Multicenter Automatic Defibrillator Implantation Trial: Reduce Inappropriate Therapy (MADIT-RIT): Background, Rationale, and Clinical Protocol

Authors


  • Drs. Schuger and Daubert functioned as coprimary authors.

  • MADIT-RIT is sponsored by a Research Grant to The University of Rochester Medical Center from Cardiac Pacemakers, Inc, DBA-Boston Scientific Cardiac Rhythm Management (CRM), 4100 Hamline Ave. N., St. Paul, MN 55112, Tel: 1800 CARDIAC.

  • Disclosures: Claudio Schuger: Claudio Schuger receives research support from Boston Scientific, St. Jude, Medtronic, Biosense-Webster; and honoraria for advisory board participation from Premier. James Daubert receives research support from Boston Scientific, St. Jude, Medtronic, Biosense-Webster; institutional fellowship support from Boston Scientific, St. Jude, Medtronic, Biosense-Webster and Bard; and honoraria for advisory board participation or lectures from Biosense-Webster, Sanofi-Aventis, Boston Scientific, St. Jude, Premier and Sorin Medical. Mary Brown, Jackson Hall and Helmut Klein receives research support from University of Rochester Medical Center. David Cannom and Brian Olshansky receives research support from The Hospital of the Good Samaritan. N.A. Mark Estes III and David Wilber receives research support from New England Medical Center.

  • Wojciech Zareba received research support from Boston Scientific

  • Arthur J. Moss receives research support from Boston Scientific and honoraria for lectures from Boston Scientific, Medtronic, and St. Jude.

Claudio Schuger, M.D., Henry Ford Hospital, Room M322, 2799 West Grand Blvd, Detroit, MI 48202. E-mail: cschuge1@hfhs.org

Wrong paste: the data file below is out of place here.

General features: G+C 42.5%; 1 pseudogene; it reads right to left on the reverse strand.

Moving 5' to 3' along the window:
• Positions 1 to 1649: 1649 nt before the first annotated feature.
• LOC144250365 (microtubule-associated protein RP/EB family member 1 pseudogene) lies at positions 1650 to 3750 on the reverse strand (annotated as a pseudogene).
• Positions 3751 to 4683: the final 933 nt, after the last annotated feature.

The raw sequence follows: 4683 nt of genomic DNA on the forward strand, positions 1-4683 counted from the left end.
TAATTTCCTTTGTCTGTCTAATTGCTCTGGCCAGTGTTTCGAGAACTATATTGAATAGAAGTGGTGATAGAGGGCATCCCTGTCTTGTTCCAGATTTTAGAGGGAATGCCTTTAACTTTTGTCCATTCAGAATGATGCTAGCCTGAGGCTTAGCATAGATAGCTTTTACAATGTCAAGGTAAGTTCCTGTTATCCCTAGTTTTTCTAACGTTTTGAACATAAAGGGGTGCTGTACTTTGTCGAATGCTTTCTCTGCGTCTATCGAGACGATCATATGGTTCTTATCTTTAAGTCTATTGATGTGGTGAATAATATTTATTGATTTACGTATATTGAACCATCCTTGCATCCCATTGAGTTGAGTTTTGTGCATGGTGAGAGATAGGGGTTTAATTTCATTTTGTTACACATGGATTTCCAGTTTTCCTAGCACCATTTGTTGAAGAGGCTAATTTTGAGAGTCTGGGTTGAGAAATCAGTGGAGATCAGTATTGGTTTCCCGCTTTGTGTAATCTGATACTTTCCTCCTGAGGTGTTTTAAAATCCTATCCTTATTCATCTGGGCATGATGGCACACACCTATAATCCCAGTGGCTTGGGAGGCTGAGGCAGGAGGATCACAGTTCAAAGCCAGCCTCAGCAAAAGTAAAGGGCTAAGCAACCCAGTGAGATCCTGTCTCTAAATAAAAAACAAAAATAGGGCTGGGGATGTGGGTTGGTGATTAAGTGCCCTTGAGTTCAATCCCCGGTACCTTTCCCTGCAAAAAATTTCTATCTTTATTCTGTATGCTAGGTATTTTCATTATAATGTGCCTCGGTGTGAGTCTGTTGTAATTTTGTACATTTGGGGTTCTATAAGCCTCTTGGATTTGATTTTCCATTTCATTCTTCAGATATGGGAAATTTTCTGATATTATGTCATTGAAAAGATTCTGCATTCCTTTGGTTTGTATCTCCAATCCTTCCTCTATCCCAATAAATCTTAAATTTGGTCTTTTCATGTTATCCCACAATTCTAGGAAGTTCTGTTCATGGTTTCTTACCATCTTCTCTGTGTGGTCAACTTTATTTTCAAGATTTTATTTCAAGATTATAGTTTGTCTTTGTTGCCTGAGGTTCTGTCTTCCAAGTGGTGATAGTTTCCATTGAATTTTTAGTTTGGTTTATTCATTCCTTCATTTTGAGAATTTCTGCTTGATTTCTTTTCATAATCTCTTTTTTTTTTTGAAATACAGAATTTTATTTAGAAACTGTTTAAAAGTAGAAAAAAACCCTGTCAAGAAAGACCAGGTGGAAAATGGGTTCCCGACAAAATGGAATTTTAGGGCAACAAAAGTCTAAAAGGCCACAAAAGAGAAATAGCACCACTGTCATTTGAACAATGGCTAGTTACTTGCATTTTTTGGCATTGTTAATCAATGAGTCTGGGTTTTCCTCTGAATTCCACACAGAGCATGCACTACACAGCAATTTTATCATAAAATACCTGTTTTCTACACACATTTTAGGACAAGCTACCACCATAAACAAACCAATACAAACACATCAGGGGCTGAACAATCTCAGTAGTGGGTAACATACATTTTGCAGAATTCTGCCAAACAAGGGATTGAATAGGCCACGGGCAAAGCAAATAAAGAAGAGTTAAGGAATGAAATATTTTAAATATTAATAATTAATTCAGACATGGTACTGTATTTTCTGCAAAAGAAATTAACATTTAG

Abstract

The implantable cardioverter defibrillator (ICD) is highly effective in reducing mortality due to cardiac arrhythmias in high-risk cardiac patients. However, inappropriate therapies caused predominantly by supraventricular tachyarrhythmias (SVTs) remain a significant side effect of ICD therapy despite medical treatment, affecting 8–40% of patients. The MADIT-RIT is a global, prospective, randomized, nonblinded, three-arm, multicenter clinical investigation to be performed in the Unites States, Europe, Canada, Israel and Japan, and will utilize approximately 90 centers with plan to enroll 1500 patients programmed to three treatment arms. The objective of the MADIT-RIT trial is to determine if dual-chamber ICD or CRT-D devices with high rate cutoff (MADIT-RIT-Arm B) and/or long delay in combination with detection enhancements (MADIT-RIT-Arm C) are associated with fewer patients experiencing inappropriate therapies than standard programming (MADIT-RIT-Arm A) during postimplant follow-up of patients with indication for primary prevention device therapy. This paper describes design and analytic plan for the MADIT-RIT trial.

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